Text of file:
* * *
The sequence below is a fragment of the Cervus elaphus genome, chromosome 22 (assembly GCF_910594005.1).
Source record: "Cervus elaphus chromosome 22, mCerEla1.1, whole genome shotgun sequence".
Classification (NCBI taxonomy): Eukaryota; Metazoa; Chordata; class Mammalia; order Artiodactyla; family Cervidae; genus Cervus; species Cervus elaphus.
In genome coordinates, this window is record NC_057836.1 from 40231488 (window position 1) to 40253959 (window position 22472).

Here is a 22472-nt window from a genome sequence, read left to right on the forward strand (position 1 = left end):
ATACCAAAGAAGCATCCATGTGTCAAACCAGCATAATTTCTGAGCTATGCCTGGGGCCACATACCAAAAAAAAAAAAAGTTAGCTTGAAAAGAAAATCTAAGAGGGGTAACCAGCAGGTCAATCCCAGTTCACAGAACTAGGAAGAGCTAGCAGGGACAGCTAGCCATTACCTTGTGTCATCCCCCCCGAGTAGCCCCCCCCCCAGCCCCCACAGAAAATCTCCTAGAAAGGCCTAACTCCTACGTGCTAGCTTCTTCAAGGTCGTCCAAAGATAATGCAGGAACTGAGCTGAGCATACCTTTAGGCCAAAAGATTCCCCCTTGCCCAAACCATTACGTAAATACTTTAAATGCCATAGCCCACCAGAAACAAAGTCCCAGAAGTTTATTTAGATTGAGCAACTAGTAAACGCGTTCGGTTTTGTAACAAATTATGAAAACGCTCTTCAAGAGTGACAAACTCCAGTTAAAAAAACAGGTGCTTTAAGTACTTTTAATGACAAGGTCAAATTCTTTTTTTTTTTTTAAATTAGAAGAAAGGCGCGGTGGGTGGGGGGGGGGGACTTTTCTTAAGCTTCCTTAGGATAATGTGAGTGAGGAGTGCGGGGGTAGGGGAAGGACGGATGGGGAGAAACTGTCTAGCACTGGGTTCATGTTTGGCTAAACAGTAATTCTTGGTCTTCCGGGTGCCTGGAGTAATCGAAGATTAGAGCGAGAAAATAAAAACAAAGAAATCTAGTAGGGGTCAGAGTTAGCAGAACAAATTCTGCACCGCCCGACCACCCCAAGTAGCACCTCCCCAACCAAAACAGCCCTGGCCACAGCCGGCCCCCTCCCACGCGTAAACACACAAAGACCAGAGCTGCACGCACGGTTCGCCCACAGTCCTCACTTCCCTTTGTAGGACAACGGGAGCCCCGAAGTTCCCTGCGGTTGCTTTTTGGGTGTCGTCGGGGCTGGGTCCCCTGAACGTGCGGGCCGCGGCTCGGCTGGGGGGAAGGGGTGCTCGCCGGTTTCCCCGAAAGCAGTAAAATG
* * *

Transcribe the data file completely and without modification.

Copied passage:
The sequence below is a fragment of the Cervus elaphus genome, chromosome 22 (assembly GCF_910594005.1).
Source record: "Cervus elaphus chromosome 22, mCerEla1.1, whole genome shotgun sequence".
Classification (NCBI taxonomy): Eukaryota; Metazoa; Chordata; class Mammalia; order Artiodactyla; family Cervidae; genus Cervus; species Cervus elaphus.
In genome coordinates, this window is record NC_057836.1 from 40231488 (window position 1) to 40253959 (window position 22472).

Here is a 22472-nt window from a genome sequence, read left to right on the forward strand (position 1 = left end):
ATACCAAAGAAGCATCCATGTGTCAAACCAGCATAATTTCTGAGCTATGCCTGGGGCCACATACCAAAAAAAAAAAAAGTTAGCTTGAAAAGAAAATCTAAGAGGGGTAACCAGCAGGTCAATCCCAGTTCACAGAACTAGGAAGAGCTAGCAGGGACAGCTAGCCATTACCTTGTGTCATCCCCCCCGAGTAGCCCCCCCCCCAGCCCCCACAGAAAATCTCCTAGAAAGGCCTAACTCCTACGTGCTAGCTTCTTCAAGGTCGTCCAAAGATAATGCAGGAACTGAGCTGAGCATACCTTTAGGCCAAAAGATTCCCCCTTGCCCAAACCATTACGTAAATACTTTAAATGCCATAGCCCACCAGAAACAAAGTCCCAGAAGTTTATTTAGATTGAGCAACTAGTAAACGCGTTCGGTTTTGTAACAAATTATGAAAACGCTCTTCAAGAGTGACAAACTCCAGTTAAAAAAACAGGTGCTTTAAGTACTTTTAATGACAAGGTCAAATTCTTTTTTTTTTTTTAAATTAGAAGAAAGGCGCGGTGGGTGGGGGGGGGGGACTTTTCTTAAGCTTCCTTAGGATAATGTGAGTGAGGAGTGCGGGGGTAGGGGAAGGACGGATGGGGAGAAACTGTCTAGCACTGGGTTCATGTTTGGCTAAACAGTAATTCTTGGTCTTCCGGGTGCCTGGAGTAATCGAAGATTAGAGCGAGAAAATAAAAACAAAGAAATCTAGTAGGGGTCAGAGTTAGCAGAACAAATTCTGCACCGCCCGACCACCCCAAGTAGCACCTCCCCAACCAAAACAGCCCTGGCCACAGCCGGCCCCCTCCCACGCGTAAACACACAAAGACCAGAGCTGCACGCACGGTTCGCCCACAGTCCTCACTTCCCTTTGTAGGACAACGGGAGCCCCGAAGTTCCCTGCGGTTGCTTTTTGGGTGTCGTCGGGGCTGGGTCCCCTGAACGTGCGGGCCGCGGCTCGGCTGGGGGGAAGGGGTGCTCGCCGGTTTCCCCGAAAGCAGTAAAATG